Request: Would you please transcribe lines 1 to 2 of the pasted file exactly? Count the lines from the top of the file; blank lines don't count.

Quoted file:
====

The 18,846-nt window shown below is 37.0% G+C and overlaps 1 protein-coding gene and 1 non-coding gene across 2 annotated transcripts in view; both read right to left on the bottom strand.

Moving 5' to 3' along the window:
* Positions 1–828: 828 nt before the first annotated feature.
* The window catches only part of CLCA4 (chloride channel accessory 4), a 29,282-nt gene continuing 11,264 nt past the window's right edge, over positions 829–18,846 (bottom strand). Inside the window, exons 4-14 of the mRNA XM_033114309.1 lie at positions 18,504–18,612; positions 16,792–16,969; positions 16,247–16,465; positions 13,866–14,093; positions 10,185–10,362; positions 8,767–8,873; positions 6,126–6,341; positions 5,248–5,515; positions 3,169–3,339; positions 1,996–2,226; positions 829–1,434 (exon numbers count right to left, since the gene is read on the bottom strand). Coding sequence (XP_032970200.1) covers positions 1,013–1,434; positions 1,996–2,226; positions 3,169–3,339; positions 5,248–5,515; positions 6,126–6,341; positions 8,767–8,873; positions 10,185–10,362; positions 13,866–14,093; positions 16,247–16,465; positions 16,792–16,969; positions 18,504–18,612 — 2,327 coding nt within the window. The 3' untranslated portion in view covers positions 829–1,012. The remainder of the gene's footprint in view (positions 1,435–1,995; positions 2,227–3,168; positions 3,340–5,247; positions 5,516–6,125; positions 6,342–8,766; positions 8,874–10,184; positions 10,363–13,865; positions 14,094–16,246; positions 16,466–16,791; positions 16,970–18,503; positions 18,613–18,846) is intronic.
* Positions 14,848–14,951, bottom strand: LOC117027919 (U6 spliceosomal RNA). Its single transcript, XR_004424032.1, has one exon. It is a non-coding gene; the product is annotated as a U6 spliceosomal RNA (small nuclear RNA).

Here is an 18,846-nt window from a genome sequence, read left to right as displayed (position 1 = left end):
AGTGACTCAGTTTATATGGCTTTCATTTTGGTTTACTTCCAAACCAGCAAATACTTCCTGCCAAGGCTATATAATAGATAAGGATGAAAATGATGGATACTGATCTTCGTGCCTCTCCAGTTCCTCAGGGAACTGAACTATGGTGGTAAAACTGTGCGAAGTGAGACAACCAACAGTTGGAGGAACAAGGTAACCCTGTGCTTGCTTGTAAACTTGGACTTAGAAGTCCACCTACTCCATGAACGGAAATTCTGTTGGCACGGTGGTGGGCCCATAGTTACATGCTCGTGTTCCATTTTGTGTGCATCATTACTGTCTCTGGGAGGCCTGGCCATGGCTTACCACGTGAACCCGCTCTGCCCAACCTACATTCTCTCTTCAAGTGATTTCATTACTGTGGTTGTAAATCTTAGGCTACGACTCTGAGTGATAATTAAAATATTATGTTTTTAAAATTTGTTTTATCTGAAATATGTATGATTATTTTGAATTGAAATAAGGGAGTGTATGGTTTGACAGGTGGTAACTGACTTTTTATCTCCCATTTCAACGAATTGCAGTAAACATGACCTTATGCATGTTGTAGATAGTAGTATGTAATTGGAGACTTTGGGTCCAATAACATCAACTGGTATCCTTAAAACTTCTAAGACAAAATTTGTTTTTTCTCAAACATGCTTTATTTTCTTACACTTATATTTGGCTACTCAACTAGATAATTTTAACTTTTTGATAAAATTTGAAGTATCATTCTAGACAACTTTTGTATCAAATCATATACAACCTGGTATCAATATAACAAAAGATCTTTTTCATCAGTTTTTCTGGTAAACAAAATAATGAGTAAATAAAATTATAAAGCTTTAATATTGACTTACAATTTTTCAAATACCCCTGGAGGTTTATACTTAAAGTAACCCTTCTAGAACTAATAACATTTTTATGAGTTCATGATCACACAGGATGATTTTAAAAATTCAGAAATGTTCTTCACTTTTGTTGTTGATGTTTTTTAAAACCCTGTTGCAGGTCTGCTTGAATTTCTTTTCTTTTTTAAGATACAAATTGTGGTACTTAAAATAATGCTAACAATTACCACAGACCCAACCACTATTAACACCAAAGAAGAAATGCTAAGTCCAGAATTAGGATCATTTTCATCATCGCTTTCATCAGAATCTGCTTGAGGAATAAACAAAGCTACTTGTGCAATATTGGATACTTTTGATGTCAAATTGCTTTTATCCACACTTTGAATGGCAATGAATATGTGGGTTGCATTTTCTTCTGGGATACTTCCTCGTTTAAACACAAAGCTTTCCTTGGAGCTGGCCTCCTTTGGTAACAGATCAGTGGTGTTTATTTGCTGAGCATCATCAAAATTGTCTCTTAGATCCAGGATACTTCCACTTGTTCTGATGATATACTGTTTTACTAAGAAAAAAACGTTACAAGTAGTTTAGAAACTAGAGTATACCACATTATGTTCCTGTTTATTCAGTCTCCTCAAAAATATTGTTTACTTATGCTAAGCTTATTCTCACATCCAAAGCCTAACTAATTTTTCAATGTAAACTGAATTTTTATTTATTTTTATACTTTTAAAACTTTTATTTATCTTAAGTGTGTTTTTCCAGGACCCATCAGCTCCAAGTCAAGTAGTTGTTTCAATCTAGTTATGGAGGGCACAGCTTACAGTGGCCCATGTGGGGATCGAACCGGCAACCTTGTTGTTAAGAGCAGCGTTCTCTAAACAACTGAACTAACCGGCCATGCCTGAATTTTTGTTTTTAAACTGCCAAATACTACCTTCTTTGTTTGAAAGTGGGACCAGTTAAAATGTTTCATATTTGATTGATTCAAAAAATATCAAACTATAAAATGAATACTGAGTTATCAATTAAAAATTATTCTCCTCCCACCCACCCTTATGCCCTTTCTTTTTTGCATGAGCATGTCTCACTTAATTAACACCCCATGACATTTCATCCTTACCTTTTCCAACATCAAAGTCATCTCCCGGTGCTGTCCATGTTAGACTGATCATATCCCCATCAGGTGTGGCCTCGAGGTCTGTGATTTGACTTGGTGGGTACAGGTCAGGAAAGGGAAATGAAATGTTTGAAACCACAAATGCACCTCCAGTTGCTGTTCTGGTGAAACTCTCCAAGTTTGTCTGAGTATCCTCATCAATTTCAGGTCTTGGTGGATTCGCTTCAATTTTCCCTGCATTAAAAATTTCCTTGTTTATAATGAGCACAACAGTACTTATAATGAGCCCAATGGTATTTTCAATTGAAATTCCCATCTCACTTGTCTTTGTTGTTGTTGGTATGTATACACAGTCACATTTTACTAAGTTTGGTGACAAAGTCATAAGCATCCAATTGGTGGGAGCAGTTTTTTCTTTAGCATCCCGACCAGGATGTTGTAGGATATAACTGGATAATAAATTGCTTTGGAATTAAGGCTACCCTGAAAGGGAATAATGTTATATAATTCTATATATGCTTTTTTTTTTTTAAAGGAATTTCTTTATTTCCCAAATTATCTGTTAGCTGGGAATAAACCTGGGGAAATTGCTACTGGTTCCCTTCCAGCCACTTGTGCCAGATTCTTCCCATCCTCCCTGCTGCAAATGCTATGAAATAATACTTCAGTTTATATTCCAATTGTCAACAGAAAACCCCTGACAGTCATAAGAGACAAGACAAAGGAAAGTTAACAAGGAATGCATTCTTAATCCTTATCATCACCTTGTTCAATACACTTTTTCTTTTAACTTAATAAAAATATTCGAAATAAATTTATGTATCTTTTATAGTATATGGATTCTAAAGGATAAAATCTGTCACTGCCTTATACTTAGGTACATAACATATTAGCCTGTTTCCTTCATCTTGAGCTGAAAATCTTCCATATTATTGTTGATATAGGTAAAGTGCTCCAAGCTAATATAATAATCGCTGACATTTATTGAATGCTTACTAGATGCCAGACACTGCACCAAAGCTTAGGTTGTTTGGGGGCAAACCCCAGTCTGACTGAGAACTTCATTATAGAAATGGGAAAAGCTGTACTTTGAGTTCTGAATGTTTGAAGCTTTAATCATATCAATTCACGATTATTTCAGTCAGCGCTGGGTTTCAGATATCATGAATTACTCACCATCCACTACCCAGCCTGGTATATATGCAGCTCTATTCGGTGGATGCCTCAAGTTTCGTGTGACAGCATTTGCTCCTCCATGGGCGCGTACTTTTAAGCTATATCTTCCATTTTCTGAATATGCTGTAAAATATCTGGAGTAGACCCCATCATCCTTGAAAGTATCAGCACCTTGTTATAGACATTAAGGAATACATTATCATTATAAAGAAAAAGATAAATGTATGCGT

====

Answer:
The 18,846-nt window shown below is 37.0% G+C and overlaps 1 protein-coding gene and 1 non-coding gene across 2 annotated transcripts in view; both read right to left on the bottom strand.

Moving 5' to 3' along the window: